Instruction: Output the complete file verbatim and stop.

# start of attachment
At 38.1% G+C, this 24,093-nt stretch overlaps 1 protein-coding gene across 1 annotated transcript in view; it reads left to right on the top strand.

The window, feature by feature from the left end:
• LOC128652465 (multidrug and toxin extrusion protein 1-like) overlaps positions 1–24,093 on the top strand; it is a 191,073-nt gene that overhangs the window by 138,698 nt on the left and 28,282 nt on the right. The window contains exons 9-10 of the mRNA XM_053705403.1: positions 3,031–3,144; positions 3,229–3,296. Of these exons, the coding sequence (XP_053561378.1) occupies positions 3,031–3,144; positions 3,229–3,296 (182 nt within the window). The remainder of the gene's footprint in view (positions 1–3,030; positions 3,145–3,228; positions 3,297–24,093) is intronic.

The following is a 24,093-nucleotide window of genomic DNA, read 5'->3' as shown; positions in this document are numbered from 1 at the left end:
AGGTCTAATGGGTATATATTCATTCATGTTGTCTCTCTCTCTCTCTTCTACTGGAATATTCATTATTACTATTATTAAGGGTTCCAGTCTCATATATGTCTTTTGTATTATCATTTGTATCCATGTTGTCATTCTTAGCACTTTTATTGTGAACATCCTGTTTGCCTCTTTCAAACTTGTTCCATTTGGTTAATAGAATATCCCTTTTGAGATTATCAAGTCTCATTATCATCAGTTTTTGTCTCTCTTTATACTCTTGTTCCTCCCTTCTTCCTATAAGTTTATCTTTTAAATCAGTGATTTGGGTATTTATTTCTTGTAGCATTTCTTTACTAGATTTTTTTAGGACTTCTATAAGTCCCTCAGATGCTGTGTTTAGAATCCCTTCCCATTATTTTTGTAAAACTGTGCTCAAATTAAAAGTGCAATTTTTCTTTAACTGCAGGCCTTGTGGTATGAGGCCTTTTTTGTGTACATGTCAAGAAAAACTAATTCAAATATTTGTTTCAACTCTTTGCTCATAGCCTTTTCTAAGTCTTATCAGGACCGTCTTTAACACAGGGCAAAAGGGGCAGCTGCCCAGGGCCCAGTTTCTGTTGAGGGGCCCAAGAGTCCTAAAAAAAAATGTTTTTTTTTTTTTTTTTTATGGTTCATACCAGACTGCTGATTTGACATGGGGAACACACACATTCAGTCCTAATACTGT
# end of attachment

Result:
At 38.1% G+C, this 24,093-nt stretch overlaps 1 protein-coding gene across 1 annotated transcript in view; it reads left to right on the top strand.

The window, feature by feature from the left end:
• LOC128652465 (multidrug and toxin extrusion protein 1-like) overlaps positions 1–24,093 on the top strand; it is a 191,073-nt gene that overhangs the window by 138,698 nt on the left and 28,282 nt on the right. The window contains exons 9-10 of the mRNA XM_053705403.1: positions 3,031–3,144; positions 3,229–3,296. Of these exons, the coding sequence (XP_053561378.1) occupies positions 3,031–3,144; positions 3,229–3,296 (182 nt within the window). The remainder of the gene's footprint in view (positions 1–3,030; positions 3,145–3,228; positions 3,297–24,093) is intronic.

The following is a 24,093-nucleotide window of genomic DNA, read 5'->3' as shown; positions in this document are numbered from 1 at the left end:
AGGTCTAATGGGTATATATTCATTCATGTTGTCTCTCTCTCTCTCTTCTACTGGAATATTCATTATTACTATTATTAAGGGTTCCAGTCTCATATATGTCTTTTGTATTATCATTTGTATCCATGTTGTCATTCTTAGCACTTTTATTGTGAACATCCTGTTTGCCTCTTTCAAACTTGTTCCATTTGGTTAATAGAATATCCCTTTTGAGATTATCAAGTCTCATTATCATCAGTTTTTGTCTCTCTTTATACTCTTGTTCCTCCCTTCTTCCTATAAGTTTATCTTTTAAATCAGTGATTTGGGTATTTATTTCTTGTAGCATTTCTTTACTAGATTTTTTTAGGACTTCTATAAGTCCCTCAGATGCTGTGTTTAGAATCCCTTCCCATTATTTTTGTAAAACTGTGCTCAAATTAAAAGTGCAATTTTTCTTTAACTGCAGGCCTTGTGGTATGAGGCCTTTTTTGTGTACATGTCAAGAAAAACTAATTCAAATATTTGTTTCAACTCTTTGCTCATAGCCTTTTCTAAGTCTTATCAGGACCGTCTTTAACACAGGGCAAAAGGGGCAGCTGCCCAGGGCCCAGTTTCTGTTGAGGGGCCCAAGAGTCCTAAAAAAAAATGTTTTTTTTTTTTTTTTTTATGGTTCATACCAGACTGCTGATTTGACATGGGGAACACACACATTCAGTCCTAATACTGT